From Carlos Monteiro
Like the shape of the earth, nutritional epidemiology has not been immune to false controversy
Contradictions are inherent in science. It is they who fascinate the scientist, break his head, wake up and sleep and think about a solution to a particular problem.
For example, it was known that excess salt, fat and sugar favored the development of chronic non-communicable diseases (including diabetes, high blood pressure, obesity). After a certain moment, there was a decrease in the purchase of these ingredients while the rate of chronic illnesses in the Brazilian population only increased. And then? After much deliberation, they found that their purchases were declining as the habit of buying ready-to-eat, ultra-processed products increased – very high in salt, fat, and sugar.
However, there are very well established ideas that encounter contradictions in the Extracience universe. Perhaps the strangest thing is terraplanism – aided by people who can travel in search of the edge of the earth. In the meantime, NASA and SpaceX are launching the first manned mission to the International Space Station.
Nutritional epidemiology has not been immune to false controversy either. In September this year, a letter from the Ministry of Agriculture, Livestock and Supply requested the Ministry of Health to revise the nutritional guide for the Brazilian people. The document was based on a “technical note” written with the clear intention of withdrawing guidelines for ultra-processed products. To quote a playfully absurd argument, it has been suggested that, with the exception of breast milk, no food contains all of the nutrients the human body needs. Ultra-processed or fresh foods would therefore also be unbalanced. In other words, a banana and sausage would be equivalent – in fact, they could be tasted together on the edge of the earth while admiring the universe below.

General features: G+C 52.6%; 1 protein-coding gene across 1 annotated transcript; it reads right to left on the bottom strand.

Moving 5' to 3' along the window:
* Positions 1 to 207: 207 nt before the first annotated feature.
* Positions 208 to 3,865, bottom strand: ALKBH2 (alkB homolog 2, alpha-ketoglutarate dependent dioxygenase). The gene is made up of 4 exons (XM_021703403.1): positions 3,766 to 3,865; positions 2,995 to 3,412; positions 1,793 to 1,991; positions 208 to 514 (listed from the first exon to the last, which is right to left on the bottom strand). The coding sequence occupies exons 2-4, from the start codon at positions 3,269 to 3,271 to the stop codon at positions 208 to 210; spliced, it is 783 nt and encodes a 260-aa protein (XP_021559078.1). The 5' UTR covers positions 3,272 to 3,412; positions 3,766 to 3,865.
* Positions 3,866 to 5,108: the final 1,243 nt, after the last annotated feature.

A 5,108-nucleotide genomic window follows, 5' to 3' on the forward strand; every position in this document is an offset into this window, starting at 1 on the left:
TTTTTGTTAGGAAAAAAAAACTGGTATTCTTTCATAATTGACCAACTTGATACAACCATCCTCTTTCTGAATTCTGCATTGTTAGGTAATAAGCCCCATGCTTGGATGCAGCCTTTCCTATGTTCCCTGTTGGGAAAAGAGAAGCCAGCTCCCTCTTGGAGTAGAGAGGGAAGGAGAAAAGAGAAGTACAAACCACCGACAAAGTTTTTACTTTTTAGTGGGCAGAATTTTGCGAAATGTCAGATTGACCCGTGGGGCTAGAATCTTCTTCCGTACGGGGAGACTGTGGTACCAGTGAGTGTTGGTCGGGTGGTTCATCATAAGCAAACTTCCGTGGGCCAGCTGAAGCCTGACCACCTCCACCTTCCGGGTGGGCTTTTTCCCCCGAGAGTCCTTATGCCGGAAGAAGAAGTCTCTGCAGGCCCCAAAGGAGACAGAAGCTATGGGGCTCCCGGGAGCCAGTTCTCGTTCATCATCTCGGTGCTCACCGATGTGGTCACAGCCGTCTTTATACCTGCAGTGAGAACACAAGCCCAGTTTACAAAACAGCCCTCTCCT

The recommendation contradicts a number of studies – including systematic reviews and meta-analyzes of those studies – that have linked consumption of ultra-processed products to higher risk of obesity, diabetes, high blood pressure, dyslipidemia, and cardiovascular disease, among others . This is not a controversy.
Perhaps more damaging than denialism is scientific opportunism, which does not refute the knowledge generated but appropriates the evidence to distort it.
The “Tech Note” and the Brazilian Association of the Food Industry (Abia), keen to sell ultra-processed products, said the Brazilian guide is considered one of the worst in the world. To do this, they cited a study by Anna Herforth (Harvard) and Marco Springmann (Oxford) published in the British Medical Journal in July. The ranking of food guides from 97 countries – Brazil took 86th place.
As soon as they found out about the quotation of the work in the Abia communiqué, Herforth and Springmann accused the document of “rough interpretation” and “misappropriating scientific publications”. And they said the study was far from a ranking to assess the extent to which consumption levels of certain food groups like meat and vegetables are in line with goals set for the health of individuals and the planet.
Understanding that food combinations can make a healthy diet possible, the Brazilian guide mainly gives qualitative indications without specifying the consumption levels for each food group. For this reason, the “degree of uncertainty” with regard to the recommendations and objectives was rated as “high”. This “does not mean that the recommendations are bad or need to be revised, but that they have not been quantified in order to achieve certain goals,” say Herforth and Springmann.
The authors’ position proved to be a good antidote to scientific opportunism. Who knows if this is the way to prove that the opportunists like the terraplanists are unfortunately wrong.
Carlos Monteiro is Professor in the Department of Nutrition of the Faculty of Public Health at the University of São Paulo and Scientific Coordinator of the Center for Epidemiological Research in Nutrition and Health (Nupens / USP).
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